Lauren Pefferle, a special education assistant at Mabel Rush Elementary School, came to work on September 17 in blackface. Pefferle told her fellow co-workers that she wanted to emulate Rosa Parks, the Black civil rights activist known for initiating the Montgomery Bus Boycott, as a way of protesting the school district’s mandate for employees to be vaccinated against COVID-19.
The Newberg School District in Oregon, which voted to ban employees from having Pride and Black Lives Matter flags as well as any “political” items earlier this month, responding by claiming to “condemn all expressions of racism.”
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Pefferle is on paid administrative leave.
According to anonymous staff members, Pefferle used iodine to darken her skin and try to make herself look like Parks.
Without naming her, the Newburg School District said that the employee was eventually removed from school grounds.
“Last Friday, one of our employees reported for work in blackface. The employee was removed from the location and (human resources) has placed the employee on administrative leave. The administration of Newberg Public Schools condemns all expressions of racism,” they said in a statement yesterday.
The school district noted that “It is important to remember how blackface has been used to misrepresent Black communities and do harm. We acknowledge the violence this represents and the trauma it evokes regardless of intention.”
“Each incident report is always taken seriously as we diligently follow our policies to investigate and take appropriate action. We continue to work towards a safe and welcoming environment in our schools that is free from bullying and reduces mental, emotional and physical harm as we move forward together in our mission of educating students,” they concluded.
BREAKING: A staff member at Mabel Rush elementary school in Newberg showed up to work in Blackface on Friday, allegedly saying she was dressed as Rosa Parks and protesting a vaccine mandate for teachers.
— Ryan Clarke (@RyanTClarke) September 20, 2021
“This goes against everything I and the vast majority of NSD staff believe, and is unfathomably offensive,” superintendent Joe Morelock stated.
This is the latest in a series of racist incidents to take place in the school district. Last week, at least one student at Newberg High School was found to be in a group chat on Snapchat named “Slave Trade,” where white teens across the country joked about auctioning off Black students and exchanging racist, homophobic, and violent rhetoric.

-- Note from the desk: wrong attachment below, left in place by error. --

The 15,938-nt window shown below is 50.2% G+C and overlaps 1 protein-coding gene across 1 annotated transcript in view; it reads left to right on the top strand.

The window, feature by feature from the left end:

The student shared pictures of Black students at school with other racist teens across the country for them to determine a “price” for them.
One member of the group wrote “All blacks should die. Let’s have another holocaust.”
Despite protests from Black students and others in the Newberg community, the student has not been named and no discipline has been taken by the school or the district. The school’s principal wrote a letter condemning racism and homophobia and pledging they will investigate.
In August, the board of the Newberg School District voted four to three to ban district staff and faculty from having Pride flags, Black Lives Matter flags, signs, clothing, and any other “political” items.
The board also created a three-member policy committee to define what messages and images might constitute a “political” speech, and then district lawyers will have to examine the ban to try to skirt around violating staff and faculty members’ First Amendment rights to free speech.
At the time, school board chair Dave Brown said, “It’s our job to make decisions that are going to be there for every single kid at Newberg High School, not just the kids that are represented in just one group. It has to be all kids.” The ban’s supporters claimed it targeted “divisive” symbols.
Oregon Public Broadcasting (OPB) noted that the district’s ban went against statewide efforts by the Oregon Department of Education (ODE) to implement a “success plan” to show support for Black Lives Matter (BLM) and LGBTQ students. It also went against the recommendation of almost a dozen school counselors.
Now Brown has yet to comment or respond to inquiries, according to KOIN, and Mabel Rush Elementary has made their social media pages private or limited comments. But parents and local activists are speaking out.
Tai Harden-Moore, a Black woman and parent in the community who ran for the Newberg School Board, said that the employee’s choice to wear blackface “makes sense only because we have our county commissioner, Mary Starrett, who drew that line between vaccine mandates and Jim Crow. That was only a couple months ago.
“Our county leadership is saying basic public health measures are akin to Jim Crow. There is a line between our political leadership and something like this happening. Our leadership matters,” Harden-Moore said.
The activist group working to recall Newberg school board vice chair Brian Shannon — who has championed a policy that would ban Black Lives Matter displays and all other “political” symbols in local schools — made a statement on the Blackface incident at Mabel Rush elementary: pic.twitter.com/9maj8VtEVy
— Ryan Clarke (@RyanTClarke) September 20, 2021